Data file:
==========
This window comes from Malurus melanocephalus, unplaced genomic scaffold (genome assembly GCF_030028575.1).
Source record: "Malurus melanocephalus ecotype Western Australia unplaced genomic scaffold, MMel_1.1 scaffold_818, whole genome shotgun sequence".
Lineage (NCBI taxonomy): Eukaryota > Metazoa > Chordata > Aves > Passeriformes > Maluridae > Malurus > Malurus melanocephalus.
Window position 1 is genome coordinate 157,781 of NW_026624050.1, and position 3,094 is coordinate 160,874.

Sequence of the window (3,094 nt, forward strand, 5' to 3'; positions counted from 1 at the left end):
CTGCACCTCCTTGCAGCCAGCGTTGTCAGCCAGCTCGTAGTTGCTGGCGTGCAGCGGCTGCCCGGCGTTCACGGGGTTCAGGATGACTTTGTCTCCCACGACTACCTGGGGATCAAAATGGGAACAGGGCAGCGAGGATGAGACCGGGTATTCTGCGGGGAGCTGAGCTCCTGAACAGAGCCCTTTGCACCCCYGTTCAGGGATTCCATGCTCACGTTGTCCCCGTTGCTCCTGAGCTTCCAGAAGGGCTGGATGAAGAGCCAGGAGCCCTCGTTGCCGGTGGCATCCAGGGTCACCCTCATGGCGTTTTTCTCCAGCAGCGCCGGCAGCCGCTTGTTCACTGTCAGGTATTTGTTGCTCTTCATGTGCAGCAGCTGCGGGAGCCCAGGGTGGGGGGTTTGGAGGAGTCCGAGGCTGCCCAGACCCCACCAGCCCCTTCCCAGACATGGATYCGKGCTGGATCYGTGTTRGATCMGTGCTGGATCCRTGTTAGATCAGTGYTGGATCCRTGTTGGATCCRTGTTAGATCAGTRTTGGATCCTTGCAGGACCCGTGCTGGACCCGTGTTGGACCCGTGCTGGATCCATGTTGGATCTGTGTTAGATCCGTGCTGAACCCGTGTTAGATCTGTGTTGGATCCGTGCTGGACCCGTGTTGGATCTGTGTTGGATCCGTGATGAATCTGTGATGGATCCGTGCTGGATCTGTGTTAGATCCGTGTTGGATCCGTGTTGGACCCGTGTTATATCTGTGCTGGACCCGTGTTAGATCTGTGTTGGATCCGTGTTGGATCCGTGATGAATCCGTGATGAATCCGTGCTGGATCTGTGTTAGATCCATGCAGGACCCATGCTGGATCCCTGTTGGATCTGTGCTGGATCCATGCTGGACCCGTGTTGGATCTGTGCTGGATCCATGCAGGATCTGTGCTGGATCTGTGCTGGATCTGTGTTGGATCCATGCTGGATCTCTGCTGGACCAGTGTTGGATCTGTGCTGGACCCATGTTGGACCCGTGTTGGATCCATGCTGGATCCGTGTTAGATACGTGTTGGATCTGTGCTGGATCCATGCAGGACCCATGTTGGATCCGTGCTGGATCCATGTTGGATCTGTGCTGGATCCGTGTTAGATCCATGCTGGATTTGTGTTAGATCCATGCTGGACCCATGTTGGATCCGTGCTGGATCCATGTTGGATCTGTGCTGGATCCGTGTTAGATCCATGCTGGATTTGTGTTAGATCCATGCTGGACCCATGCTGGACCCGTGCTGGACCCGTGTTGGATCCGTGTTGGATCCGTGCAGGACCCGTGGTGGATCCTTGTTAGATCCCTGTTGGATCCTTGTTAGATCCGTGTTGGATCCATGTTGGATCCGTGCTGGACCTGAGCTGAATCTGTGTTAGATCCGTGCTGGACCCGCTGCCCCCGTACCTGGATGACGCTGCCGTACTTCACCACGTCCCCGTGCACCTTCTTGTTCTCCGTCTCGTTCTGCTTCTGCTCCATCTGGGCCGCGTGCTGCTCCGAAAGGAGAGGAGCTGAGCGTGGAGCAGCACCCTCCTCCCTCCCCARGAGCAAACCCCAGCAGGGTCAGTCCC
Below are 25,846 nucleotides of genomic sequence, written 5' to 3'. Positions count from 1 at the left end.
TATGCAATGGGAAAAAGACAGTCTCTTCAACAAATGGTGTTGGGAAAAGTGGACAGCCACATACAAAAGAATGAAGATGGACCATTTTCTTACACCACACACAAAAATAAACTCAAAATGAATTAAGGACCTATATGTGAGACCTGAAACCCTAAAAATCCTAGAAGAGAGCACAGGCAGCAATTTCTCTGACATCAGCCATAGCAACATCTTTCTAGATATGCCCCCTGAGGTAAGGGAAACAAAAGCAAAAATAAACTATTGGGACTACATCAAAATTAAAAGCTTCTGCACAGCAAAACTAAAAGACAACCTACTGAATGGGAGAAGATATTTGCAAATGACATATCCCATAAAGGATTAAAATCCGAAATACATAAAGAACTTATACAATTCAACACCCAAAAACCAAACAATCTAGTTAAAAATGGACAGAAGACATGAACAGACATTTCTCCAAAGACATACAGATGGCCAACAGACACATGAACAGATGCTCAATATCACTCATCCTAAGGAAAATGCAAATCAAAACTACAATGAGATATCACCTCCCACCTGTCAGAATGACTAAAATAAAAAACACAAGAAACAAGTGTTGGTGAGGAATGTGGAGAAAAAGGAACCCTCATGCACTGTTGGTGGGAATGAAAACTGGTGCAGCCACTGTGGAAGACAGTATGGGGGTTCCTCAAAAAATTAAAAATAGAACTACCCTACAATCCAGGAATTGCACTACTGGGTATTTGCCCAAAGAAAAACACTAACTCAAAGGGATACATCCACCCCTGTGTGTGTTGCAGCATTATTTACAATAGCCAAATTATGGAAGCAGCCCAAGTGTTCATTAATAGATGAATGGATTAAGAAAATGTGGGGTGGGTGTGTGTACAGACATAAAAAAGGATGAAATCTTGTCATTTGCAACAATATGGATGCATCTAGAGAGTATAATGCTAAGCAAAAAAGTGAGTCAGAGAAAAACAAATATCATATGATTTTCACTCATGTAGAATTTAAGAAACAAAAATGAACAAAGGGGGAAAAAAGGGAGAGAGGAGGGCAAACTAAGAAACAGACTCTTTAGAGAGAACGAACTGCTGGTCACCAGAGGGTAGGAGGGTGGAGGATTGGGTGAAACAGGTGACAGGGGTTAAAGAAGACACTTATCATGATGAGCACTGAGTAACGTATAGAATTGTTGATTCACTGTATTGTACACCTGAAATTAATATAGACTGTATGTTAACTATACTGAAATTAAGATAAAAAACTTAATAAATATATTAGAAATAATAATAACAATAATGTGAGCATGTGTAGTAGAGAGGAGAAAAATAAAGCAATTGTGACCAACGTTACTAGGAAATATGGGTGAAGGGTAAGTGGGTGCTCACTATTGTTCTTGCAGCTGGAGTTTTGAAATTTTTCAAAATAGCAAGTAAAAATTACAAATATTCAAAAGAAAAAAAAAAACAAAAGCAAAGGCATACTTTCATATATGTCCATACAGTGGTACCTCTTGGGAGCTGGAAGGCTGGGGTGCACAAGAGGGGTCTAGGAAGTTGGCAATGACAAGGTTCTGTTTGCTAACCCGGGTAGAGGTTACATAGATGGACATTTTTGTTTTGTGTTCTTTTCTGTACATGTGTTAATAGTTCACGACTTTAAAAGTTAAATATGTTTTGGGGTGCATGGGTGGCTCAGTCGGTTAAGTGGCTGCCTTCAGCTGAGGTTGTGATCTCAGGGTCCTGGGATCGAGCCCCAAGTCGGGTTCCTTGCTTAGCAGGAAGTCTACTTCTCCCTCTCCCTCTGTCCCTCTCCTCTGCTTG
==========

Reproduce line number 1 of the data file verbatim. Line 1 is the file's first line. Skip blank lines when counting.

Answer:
This window comes from Malurus melanocephalus, unplaced genomic scaffold (genome assembly GCF_030028575.1).